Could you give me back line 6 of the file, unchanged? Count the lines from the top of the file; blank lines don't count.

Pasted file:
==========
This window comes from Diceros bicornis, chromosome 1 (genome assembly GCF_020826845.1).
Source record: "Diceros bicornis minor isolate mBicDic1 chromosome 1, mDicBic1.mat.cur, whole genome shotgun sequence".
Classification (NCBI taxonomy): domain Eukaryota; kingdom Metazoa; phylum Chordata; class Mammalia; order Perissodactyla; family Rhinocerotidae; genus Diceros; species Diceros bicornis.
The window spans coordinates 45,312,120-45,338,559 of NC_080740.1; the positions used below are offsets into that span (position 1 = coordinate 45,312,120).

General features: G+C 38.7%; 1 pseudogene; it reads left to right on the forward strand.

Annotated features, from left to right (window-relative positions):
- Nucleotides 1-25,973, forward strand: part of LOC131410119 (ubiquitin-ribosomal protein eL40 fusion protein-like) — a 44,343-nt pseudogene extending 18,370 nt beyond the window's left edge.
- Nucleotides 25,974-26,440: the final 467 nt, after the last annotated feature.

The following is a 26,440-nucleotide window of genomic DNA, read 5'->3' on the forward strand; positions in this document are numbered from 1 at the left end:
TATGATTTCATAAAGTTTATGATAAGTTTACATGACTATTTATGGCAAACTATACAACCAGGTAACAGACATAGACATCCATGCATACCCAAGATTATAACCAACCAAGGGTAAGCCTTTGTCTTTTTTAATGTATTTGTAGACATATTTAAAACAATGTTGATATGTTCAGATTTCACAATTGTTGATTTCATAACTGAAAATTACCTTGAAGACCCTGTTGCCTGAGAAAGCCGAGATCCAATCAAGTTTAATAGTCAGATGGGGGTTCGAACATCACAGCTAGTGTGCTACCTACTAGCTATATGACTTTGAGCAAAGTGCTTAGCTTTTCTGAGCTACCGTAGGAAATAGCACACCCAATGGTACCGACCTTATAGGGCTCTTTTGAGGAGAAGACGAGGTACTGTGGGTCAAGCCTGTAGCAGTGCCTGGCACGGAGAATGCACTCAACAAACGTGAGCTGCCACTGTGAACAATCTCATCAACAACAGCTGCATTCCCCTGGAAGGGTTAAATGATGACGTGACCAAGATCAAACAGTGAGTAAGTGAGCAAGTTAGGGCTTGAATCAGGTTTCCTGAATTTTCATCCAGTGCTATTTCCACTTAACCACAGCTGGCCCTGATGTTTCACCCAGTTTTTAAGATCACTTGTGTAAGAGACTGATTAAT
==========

Annotated features, from left to right (window-relative positions):